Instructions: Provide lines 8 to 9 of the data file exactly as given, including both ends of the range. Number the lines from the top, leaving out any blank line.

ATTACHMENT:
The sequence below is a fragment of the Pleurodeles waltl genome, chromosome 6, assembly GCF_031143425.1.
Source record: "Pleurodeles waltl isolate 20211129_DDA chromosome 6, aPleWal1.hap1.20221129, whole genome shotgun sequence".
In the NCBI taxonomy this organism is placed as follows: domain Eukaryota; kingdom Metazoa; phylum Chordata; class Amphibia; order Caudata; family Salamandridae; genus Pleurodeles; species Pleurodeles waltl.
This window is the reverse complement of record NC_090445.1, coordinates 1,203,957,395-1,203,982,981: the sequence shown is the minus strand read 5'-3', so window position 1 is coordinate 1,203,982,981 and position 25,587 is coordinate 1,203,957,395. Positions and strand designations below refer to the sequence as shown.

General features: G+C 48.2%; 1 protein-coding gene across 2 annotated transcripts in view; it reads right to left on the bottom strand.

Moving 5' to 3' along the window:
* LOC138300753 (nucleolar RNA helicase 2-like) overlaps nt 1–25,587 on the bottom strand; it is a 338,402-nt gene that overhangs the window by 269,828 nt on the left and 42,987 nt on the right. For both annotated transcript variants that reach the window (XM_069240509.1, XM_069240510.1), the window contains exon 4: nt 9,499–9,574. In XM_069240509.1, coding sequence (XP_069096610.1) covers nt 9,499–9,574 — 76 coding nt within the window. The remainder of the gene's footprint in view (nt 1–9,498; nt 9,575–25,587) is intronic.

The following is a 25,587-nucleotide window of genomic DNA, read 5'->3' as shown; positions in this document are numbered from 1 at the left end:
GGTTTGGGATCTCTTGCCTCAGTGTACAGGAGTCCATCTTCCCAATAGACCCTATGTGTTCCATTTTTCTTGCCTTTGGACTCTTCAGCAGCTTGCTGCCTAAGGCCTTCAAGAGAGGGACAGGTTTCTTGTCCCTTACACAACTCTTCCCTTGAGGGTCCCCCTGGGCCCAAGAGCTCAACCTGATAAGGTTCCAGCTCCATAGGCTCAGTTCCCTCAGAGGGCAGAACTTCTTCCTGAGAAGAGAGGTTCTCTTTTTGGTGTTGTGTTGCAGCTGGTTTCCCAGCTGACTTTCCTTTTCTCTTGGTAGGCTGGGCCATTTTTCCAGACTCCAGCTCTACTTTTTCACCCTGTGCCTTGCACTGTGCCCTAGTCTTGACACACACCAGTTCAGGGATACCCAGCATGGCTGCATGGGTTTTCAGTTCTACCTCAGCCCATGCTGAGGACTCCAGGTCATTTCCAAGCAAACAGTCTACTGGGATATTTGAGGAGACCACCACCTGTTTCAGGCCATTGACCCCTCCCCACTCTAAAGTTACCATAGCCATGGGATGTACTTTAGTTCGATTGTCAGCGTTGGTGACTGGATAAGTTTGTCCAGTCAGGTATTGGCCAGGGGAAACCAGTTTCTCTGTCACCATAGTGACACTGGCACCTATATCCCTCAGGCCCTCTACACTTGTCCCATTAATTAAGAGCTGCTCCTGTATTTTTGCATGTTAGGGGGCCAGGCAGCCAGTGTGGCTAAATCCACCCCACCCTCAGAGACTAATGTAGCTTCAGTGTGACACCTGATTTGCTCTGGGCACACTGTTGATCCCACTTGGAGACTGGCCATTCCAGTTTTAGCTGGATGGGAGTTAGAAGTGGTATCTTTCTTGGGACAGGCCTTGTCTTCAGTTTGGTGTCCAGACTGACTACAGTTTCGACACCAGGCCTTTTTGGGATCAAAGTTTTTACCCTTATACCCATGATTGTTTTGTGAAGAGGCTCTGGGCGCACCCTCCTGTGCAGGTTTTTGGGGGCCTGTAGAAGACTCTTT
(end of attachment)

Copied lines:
The following is a 25,587-nucleotide window of genomic DNA, read 5'->3' as shown; positions in this document are numbered from 1 at the left end:
GGTTTGGGATCTCTTGCCTCAGTGTACAGGAGTCCATCTTCCCAATAGACCCTATGTGTTCCATTTTTCTTGCCTTTGGACTCTTCAGCAGCTTGCTGCCTAAGGCCTTCAAGAGAGGGACAGGTTTCTTGTCCCTTACACAACTCTTCCCTTGAGGGTCCCCCTGGGCCCAAGAGCTCAACCTGATAAGGTTCCAGCTCCATAGGCTCAGTTCCCTCAGAGGGCAGAACTTCTTCCTGAGAAGAGAGGTTCTCTTTTTGGTGTTGTGTTGCAGCTGGTTTCCCAGCTGACTTTCCTTTTCTCTTGGTAGGCTGGGCCATTTTTCCAGACTCCAGCTCTACTTTTTCACCCTGTGCCTTGCACTGTGCCCTAGTCTTGACACACACCAGTTCAGGGATACCCAGCATGGCTGCATGGGTTTTCAGTTCTACCTCAGCCCATGCTGAGGACTCCAGGTCATTTCCAAGCAAACAGTCTACTGGGATATTTGAGGAGACCACCACCTGTTTCAGGCCATTGACCCCTCCCCACTCTAAAGTTACCATAGCCATGGGATGTACTTTAGTTCGATTGTCAGCGTTGGTGACTGGATAAGTTTGTCCAGTCAGGTATTGGCCAGGGGAAACCAGTTTCTCTGTCACCATAGTGACACTGGCACCTATATCCCTCAGGCCCTCTACACTTGTCCCATTAATTAAGAGCTGCTCCTGTATTTTTGCATGTTAGGGGGCCAGGCAGCCAGTGTGGCTAAATCCACCCCACCCTCAGAGACTAATGTAGCTTCAGTGTGACACCTGATTTGCTCTGGGCACACTGTTGATCCCACTTGGAGACTGGCCATTCCAGTTTTAGCTGGATGGGAGTTAGAAGTGGTATCTTTCTTGGGACAGGCCTTGTCTTCAGTTTGGTGTCCAGACTGACTACAGTTTCGACACCAGGCCTTTTTGGGATCAAAGTTTTTACCCTTATACCCATGATTGTTTTGTGAAGAGGCTCTGGGCGCACCCTCCTGTGCAGGTTTTTGGGGGCCTGTAGAAGACTCTTT